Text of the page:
In defense of Final Fantasy 13
A lot of people like to diss on Final Fantasy 13, despite the fact the game inspired the only trilogy in the Final Fantasy franchise so far (and that weird Louis Vuitton campaign). That’s not to say the game is perfect — it’s far from it — but it still deserves attention for the things it did right.
Many critics of the original game (which was released in 2009) were fair in their assessment of it. For one thing, FF13 IS a hallway simulator. The playable landscape offers very little deviation, and acts almost entirely as a means to get players from one plot point to another.
The map does open up later in game, but many long-time Final Fantasy fans had a hard time getting that far. Even though the game is beautifully rendered, the maps layouts are painfully linear and until you get to Gran Pulse, you’re not at risk of missing much.
There are no side quests and no need to return to any previous areas to find items or grind up until that point. That, coupled with an overly-automated battle system, makes for an often slow and boring experience for much of the game — which is not ideal.
What Final Fantasy 13 does well is not really what makes it a game. It might have better marketed as a narrative adventure like Gone Home or What Remains of Edith Finch (although these are much newer titles). But that’s where FF13 makes good strides — particularly in narrative and character representation — and that’s one of the reasons I still recommend it.
The main character of the first installment, Claire “Lightning” Farron, is not your average female character. She is an ex-solider, someone who is tough, easy to annoy, and doesn’t often show her emotions. Lighting is actually a really unlikeable character, and that’s why I love her.
It’s not often that you have this type of female character in a A-list video game, and especially not as the lead character. She is nuanced and interesting, and perhaps best of all, doesn’t have a love interest. Lighting is strong and independent and a really refreshing addition to the series.
However, that doesn’t mean the game is devoid of love or relationships. Lightning’s younger sister, Sarah, as well as her fiancé, Snow, have a sweet relationship. Snow is sensitive and couldn’t be more excited about getting married. When Sarah is cursed by a Fal’Cie and eventually is turned to crystal, Snow is determined to find a way to protect her and break the curse.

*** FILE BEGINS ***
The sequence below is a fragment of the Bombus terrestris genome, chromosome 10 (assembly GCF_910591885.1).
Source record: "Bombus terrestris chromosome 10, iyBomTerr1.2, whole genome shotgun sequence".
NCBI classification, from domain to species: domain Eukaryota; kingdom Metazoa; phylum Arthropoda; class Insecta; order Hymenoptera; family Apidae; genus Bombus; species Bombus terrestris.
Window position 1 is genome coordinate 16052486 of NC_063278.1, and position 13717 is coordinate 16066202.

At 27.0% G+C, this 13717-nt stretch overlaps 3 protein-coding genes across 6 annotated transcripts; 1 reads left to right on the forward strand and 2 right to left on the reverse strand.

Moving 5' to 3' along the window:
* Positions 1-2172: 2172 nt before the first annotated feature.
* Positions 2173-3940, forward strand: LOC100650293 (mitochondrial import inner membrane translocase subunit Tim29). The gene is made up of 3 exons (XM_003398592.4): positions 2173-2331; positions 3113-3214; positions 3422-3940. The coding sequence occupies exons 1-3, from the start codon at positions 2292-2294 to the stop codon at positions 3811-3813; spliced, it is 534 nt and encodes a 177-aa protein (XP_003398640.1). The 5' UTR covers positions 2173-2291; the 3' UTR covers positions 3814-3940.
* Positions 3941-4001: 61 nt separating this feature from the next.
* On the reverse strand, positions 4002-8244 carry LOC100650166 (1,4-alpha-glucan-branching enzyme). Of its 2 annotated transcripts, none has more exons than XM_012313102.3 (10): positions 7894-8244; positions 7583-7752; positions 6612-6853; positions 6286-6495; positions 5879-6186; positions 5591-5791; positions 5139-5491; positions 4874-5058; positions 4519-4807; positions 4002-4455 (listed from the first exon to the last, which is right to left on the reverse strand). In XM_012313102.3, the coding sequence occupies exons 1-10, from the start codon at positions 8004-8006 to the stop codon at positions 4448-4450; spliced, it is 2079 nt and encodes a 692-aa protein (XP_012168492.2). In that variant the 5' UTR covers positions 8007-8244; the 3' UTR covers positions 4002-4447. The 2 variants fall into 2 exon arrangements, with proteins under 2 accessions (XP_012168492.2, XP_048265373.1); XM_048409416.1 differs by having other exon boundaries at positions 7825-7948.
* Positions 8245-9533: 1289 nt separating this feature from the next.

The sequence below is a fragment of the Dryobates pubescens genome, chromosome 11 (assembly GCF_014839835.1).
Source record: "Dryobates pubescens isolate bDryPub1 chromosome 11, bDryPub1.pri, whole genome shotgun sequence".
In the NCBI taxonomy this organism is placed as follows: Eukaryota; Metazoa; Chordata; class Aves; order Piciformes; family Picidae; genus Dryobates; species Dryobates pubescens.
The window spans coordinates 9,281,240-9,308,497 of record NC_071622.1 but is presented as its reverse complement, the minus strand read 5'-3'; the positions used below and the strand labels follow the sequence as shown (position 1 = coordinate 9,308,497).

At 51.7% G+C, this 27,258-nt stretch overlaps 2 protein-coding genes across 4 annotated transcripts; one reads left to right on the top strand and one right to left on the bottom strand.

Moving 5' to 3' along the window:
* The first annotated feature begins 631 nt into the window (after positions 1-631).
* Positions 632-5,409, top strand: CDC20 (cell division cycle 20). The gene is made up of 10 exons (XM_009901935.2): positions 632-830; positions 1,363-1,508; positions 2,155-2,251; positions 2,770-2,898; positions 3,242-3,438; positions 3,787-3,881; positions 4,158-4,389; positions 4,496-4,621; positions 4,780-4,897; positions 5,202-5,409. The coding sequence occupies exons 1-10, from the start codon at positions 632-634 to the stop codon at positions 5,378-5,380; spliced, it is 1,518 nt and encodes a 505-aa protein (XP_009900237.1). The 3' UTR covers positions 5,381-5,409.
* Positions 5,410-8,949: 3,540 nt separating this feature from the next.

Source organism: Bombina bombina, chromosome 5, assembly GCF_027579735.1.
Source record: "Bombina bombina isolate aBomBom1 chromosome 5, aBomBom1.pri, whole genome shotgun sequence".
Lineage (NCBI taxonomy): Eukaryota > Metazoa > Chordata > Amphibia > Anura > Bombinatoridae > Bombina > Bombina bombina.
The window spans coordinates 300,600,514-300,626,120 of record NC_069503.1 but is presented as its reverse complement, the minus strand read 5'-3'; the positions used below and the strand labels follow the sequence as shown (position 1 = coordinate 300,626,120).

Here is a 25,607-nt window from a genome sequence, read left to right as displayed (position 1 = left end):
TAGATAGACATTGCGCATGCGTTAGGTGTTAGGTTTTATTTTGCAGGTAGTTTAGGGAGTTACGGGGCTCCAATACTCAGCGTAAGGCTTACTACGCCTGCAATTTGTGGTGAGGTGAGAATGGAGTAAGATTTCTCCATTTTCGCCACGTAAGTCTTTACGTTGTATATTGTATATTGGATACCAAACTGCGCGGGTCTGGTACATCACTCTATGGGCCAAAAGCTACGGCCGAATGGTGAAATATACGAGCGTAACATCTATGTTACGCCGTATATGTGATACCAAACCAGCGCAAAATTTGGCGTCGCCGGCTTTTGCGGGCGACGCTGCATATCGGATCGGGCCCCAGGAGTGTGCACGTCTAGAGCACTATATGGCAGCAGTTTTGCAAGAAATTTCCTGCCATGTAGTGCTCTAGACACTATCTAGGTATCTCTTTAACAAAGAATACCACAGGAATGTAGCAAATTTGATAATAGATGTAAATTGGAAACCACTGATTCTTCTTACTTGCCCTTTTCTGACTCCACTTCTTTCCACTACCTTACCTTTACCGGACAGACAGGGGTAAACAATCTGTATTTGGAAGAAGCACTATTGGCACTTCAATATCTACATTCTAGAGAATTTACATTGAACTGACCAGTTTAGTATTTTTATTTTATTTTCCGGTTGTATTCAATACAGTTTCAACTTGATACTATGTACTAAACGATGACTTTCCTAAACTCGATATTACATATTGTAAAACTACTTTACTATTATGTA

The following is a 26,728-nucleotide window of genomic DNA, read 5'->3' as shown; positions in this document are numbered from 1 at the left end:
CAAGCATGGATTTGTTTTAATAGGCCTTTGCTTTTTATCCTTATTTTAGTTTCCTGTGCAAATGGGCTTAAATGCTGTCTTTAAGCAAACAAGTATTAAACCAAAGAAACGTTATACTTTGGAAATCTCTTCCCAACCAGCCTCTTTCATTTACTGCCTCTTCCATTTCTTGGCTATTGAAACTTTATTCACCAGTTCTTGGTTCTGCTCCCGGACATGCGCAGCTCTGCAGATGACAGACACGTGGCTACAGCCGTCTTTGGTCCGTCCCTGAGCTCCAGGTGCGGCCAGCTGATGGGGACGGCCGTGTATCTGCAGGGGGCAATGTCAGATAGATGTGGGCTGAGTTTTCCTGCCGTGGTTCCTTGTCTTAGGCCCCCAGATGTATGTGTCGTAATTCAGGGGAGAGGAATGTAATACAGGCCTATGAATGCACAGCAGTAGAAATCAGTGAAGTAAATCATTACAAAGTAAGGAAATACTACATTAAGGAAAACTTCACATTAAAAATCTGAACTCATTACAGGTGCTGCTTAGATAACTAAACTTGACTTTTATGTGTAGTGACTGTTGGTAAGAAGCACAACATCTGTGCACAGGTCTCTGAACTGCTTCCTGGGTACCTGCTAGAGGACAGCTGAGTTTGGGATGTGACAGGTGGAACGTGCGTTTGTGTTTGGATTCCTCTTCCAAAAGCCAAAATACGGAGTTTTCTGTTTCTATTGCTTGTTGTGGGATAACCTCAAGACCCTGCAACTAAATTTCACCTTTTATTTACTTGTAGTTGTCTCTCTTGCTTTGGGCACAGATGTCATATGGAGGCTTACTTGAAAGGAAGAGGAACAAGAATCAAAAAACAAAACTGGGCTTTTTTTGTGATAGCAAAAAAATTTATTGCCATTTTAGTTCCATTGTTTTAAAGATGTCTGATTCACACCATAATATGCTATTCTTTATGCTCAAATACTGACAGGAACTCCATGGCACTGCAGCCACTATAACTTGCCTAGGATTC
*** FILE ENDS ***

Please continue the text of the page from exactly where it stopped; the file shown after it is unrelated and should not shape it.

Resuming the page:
Sazh Katzroy, another playable character in the game, is also a welcome addition. One of the few people of color in the entire franchise, Sazh is positive representation for black men. He is, at times, a bit stereotypical and there aren’t any real conversations surrounding race or what it means to be the only black man in the group, but Sazh is a dedicated and loving father.
The narrative itself is also quiet interesting. The game begins 13 days after the events that set up its conflict. As you progress through the story, you slowly learn through flashbacks what happened over those days and you can begin to piece together the larger narrative and who the characters are.
Even eight years after its release, the story is still surprisingly relevant. It touches on powerful topics such as the discrimination (i.e. people’s fear of the l’Cie and the idea of being “contaminated”), abuse of power, the role of government, revenge, family, and more. The characters also face stigma for being branded as l’Cie and struggle to come to terms like that, which is likely identifiable to anyone with a disability or mental illness.
So, despite what everyone else might say, you should really give Final Fantasy 13 a shot. It’s not a perfect game, and I can’t fault anyone for not finishing it once they’ve started, but if you do play it, you might enjoy yourself. I know I did.
FF13 also has one of the best sequels in the franchise, with an entirely reinvented battle system and open world playing style. You could pick up FF13-2 without having played the first one, but in order to get the complete experience, you should at least try and play all three of the 13 games. Beneath it’s flaws, Final Fantasy 13 is actually a decent game.